Opinions Sept. 24, 2013

September 24, 2013
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Opinions  Sept 24, 2013

Indiana Court of Appeals

Jerome Milian v. State of Indiana
Criminal. Affirms trial court denial of Jerome Milian’s pro se motion to withdraw his plea of guilty to Class A felony dealing cocaine. The court concluded that Milian, who was represented at his pro se hearing by stand-by counsel, received multiple advisements and admonishments from the trial court regarding his rights, and in particular, his right to representation by counsel. Milian failed to meet his burden of proving that he was subjected to manifest injustice.

Indiana Commissioner of Insurance Stephen W. Robertson, on Behalf of the Indiana Patient's Compensation Fund v. Kimi Clark, Personal Representative of the Estate of William Troy Clark, Deceased (NFP)
Civil tort/medical malpractice. Reverses the trial court’s award of $465,000 in damages and remands with instructions to clarify the amount of total damages, the set off for $550,000 in awards received in settlements with other defendants and what damages, if any, were awarded for William Troy Clark’s lost-earning capacity.

In the Matter of the Supervised Estate of Violet Whitaker, Deceased, Stephen Whitaker and Damian Whitaker v. Ferdinand Clervi, Personal Representative (NFP)
Estate. Affirms probate court order approving the verified closing statement for the estate of Violet Whitaker.

In the Matter of A.S.G., A.M.G., S.T.B., and A.G.B., Children Alleged to be Children in Need of Services, B.G., Mother, and S.B., Father v. Indiana Department of Child Services (NFP)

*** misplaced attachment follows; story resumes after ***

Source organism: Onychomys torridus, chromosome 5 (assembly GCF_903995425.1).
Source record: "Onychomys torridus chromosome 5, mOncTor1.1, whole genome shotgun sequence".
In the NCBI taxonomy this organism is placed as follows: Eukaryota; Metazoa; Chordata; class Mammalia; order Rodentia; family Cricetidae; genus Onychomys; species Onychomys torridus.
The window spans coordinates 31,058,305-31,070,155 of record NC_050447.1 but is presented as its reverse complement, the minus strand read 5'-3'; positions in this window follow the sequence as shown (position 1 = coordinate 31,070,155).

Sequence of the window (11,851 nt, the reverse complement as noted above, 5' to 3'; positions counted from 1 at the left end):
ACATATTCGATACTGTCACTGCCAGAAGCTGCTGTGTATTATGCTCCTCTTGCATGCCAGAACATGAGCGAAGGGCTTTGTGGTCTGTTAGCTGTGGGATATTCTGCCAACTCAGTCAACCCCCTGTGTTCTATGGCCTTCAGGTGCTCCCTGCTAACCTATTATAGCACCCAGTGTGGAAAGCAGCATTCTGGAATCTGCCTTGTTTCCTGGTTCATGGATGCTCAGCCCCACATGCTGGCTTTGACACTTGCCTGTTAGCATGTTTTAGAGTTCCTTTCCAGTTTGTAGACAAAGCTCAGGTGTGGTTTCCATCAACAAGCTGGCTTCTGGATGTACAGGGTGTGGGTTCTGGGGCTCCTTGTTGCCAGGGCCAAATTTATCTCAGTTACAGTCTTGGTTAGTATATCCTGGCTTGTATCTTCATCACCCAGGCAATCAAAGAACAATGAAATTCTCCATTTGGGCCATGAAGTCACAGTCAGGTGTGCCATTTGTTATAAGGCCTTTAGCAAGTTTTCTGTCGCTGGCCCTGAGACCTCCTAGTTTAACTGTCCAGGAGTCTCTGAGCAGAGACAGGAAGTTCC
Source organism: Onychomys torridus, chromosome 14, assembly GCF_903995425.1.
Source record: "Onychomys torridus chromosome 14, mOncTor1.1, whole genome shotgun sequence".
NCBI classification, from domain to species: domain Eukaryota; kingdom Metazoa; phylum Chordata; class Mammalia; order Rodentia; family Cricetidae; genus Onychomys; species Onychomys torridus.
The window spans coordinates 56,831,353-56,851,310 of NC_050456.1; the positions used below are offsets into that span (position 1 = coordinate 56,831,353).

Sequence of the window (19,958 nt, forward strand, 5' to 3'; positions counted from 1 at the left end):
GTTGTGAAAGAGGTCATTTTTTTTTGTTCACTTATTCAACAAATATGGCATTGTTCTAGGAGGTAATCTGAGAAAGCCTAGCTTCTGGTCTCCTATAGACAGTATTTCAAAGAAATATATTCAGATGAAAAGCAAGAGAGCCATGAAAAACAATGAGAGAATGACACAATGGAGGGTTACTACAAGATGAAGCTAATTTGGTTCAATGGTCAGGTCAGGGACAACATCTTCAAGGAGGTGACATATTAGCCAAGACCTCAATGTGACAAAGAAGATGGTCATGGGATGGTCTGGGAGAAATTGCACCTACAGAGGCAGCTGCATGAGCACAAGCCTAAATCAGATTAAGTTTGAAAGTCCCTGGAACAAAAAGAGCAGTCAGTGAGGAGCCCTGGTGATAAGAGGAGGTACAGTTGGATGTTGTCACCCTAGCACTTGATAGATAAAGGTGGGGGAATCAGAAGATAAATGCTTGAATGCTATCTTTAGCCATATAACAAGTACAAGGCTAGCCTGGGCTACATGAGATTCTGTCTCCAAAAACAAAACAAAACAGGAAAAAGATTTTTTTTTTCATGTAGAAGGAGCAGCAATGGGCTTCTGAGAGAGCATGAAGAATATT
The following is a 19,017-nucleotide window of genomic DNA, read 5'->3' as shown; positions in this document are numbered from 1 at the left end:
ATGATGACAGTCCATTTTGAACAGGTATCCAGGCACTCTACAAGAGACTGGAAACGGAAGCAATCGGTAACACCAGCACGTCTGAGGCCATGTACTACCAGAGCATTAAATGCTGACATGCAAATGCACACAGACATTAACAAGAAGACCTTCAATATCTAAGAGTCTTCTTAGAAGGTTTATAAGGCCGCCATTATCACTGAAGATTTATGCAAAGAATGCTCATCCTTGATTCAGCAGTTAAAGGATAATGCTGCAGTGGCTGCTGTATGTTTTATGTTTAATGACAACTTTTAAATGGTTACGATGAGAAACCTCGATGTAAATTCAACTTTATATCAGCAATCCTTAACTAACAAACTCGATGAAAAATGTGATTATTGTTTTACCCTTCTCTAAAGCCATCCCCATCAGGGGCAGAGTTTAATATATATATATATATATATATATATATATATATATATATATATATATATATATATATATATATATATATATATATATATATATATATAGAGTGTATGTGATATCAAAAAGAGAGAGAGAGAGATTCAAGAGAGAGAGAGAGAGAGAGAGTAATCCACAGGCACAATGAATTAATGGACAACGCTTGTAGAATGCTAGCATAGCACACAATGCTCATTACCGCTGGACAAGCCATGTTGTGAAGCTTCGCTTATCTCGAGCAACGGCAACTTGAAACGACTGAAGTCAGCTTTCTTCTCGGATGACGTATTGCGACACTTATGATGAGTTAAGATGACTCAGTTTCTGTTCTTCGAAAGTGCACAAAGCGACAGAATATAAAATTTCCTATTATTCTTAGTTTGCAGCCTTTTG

Juvenile. Affirms trial court determination that A.S.G, A.M.G., S.T.B and A.G.B. are children in need of services.

Ervin McClung v. State of Indiana (NFP)
Criminal. Affirms conviction of Class A misdemeanor criminal recklessness and Class B misdemeanor battery.

A.T. v. State of Indiana (NFP)

Juvenile. Affirms adjudication of delinquency for committing what would be Class C felony child molesting if committed by an adult.

Kevin Cortez Brown v. State of Indiana (NFP)
Criminal. Affirms conviction of murder and habitual offender.

Angela R. Reed v. Sally L. Ashcraft (NFP)
Protective order. Affirms dismissal of protection order Angela Reed received against Sally Ashcraft.
Reverse Mortgage Solutions, Inc., v. The Supervised Estate of Richard C. Holman (NFP)
Estate. Affirms probate court order denying Reverse Mortgage Solutions’ motion to vacate its prior order granting the successor personal representative’s petition to approve the sale of the real estate and close the supervised estate of Richard Holman.

Dillon Grissell v. State of Indiana (NFP)
Criminal. Affirms three-year sentence for conviction of Class D felony theft.